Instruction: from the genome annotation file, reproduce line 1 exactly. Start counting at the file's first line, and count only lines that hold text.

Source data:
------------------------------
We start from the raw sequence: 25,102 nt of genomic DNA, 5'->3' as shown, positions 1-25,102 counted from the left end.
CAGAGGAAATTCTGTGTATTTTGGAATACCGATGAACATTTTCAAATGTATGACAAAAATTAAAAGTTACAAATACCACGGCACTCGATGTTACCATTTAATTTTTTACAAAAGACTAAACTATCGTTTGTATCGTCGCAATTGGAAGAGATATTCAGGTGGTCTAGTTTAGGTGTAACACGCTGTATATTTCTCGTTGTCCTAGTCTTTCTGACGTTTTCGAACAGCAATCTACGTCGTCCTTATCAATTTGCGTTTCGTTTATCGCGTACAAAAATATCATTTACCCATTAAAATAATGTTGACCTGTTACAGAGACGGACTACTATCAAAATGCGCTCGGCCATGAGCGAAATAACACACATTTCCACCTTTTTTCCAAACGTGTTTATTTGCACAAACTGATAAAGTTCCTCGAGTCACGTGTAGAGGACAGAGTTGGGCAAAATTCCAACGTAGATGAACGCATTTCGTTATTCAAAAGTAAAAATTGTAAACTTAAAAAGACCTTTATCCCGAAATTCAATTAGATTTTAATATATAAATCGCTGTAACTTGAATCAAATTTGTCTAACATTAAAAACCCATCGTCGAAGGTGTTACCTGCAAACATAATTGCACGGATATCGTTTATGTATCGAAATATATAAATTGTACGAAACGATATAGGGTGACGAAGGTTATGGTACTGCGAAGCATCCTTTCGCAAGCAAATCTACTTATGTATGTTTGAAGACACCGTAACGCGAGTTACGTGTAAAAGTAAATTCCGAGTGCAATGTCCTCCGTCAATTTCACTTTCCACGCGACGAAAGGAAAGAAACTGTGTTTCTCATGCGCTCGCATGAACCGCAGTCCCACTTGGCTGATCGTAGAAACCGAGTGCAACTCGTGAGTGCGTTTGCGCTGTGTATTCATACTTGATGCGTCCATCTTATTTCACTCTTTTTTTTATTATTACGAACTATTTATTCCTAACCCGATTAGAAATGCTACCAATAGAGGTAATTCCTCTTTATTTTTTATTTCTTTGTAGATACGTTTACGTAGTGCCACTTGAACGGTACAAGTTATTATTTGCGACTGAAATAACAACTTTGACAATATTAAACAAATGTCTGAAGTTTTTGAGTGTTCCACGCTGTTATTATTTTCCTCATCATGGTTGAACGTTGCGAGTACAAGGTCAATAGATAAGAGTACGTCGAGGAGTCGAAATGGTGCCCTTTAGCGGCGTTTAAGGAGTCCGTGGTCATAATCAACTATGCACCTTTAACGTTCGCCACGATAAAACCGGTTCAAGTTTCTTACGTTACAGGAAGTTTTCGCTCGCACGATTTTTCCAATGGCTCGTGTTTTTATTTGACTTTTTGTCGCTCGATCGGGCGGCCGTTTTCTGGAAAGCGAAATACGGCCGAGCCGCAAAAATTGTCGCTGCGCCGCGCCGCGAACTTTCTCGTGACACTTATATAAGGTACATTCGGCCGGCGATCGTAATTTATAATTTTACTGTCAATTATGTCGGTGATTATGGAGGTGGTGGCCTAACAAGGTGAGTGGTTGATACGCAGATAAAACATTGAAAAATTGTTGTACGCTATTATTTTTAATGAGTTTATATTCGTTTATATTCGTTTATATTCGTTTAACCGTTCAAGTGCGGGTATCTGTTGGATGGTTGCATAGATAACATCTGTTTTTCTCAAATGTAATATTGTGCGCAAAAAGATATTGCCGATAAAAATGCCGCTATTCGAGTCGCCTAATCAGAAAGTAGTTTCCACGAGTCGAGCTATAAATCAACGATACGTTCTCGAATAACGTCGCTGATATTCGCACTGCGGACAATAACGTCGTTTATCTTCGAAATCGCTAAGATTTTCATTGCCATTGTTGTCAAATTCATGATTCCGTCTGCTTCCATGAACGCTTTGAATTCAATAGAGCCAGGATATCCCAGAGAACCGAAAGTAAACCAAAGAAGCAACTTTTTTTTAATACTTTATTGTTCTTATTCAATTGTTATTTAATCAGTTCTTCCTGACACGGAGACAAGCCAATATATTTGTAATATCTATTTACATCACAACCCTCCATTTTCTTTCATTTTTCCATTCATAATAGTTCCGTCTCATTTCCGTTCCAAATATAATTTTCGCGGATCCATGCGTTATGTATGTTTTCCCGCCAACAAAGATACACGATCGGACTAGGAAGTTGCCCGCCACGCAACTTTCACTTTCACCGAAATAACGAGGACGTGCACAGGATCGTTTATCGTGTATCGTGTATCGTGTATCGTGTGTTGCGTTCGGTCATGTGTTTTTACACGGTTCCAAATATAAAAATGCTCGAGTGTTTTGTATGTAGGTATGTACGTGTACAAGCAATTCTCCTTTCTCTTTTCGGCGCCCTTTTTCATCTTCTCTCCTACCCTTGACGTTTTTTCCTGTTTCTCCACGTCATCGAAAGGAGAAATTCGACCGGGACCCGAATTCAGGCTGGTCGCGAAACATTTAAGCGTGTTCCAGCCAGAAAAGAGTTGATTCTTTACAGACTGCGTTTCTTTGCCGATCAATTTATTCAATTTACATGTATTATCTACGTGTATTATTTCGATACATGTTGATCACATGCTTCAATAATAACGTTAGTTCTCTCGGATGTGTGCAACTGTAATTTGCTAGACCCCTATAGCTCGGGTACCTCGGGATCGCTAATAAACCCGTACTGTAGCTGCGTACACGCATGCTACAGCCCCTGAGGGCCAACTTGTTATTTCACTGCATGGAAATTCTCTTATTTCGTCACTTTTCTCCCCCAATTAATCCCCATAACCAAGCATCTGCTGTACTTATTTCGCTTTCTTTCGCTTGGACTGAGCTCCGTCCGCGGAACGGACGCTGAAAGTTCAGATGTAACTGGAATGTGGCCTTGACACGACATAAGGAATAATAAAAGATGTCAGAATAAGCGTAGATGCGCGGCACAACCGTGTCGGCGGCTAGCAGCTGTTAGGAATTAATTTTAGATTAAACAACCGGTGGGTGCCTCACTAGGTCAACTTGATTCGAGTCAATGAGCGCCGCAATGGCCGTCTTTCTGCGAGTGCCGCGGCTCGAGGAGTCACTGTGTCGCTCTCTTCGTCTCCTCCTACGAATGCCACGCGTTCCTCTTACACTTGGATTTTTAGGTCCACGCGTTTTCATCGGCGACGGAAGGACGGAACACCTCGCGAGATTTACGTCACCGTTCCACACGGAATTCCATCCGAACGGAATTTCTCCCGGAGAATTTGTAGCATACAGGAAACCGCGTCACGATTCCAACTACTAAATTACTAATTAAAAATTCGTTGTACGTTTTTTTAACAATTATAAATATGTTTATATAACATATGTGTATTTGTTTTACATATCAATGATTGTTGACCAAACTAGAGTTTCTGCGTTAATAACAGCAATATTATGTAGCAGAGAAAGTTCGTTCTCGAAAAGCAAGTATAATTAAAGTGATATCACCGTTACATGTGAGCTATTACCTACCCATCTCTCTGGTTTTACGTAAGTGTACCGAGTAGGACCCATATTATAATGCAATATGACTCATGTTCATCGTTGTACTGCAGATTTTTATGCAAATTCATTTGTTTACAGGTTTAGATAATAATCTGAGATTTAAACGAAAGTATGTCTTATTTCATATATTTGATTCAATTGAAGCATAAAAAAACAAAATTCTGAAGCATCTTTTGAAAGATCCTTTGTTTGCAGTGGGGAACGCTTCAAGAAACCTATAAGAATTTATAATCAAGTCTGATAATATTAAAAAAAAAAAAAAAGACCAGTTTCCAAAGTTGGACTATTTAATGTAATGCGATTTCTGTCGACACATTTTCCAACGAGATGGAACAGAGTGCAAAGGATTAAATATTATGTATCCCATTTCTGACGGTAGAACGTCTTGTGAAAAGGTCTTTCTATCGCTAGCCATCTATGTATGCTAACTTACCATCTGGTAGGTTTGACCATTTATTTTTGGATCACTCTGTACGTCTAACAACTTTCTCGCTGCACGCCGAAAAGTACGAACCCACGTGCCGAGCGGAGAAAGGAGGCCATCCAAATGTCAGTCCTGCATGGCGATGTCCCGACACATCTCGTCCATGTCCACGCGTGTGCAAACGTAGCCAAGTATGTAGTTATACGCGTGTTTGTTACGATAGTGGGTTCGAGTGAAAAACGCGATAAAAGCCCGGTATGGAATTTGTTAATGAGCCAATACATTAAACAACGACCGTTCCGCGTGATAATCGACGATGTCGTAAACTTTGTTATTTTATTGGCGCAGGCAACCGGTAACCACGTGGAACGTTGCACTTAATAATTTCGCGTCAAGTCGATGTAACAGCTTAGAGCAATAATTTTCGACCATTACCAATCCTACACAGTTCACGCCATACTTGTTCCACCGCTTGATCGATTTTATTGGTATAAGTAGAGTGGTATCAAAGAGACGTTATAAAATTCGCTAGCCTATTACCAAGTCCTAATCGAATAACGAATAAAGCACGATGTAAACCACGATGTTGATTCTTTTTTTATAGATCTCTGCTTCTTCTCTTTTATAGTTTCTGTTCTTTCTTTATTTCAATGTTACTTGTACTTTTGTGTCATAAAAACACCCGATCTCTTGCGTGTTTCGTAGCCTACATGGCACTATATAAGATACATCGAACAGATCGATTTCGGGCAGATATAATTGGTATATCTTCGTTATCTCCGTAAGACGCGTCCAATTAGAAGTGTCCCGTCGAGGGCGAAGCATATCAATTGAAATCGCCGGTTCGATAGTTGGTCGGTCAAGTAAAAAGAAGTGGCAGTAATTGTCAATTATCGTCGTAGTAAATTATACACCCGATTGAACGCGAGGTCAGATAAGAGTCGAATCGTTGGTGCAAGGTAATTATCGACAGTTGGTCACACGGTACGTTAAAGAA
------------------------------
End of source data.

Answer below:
We start from the raw sequence: 25,102 nt of genomic DNA, 5'->3' as shown, positions 1-25,102 counted from the left end.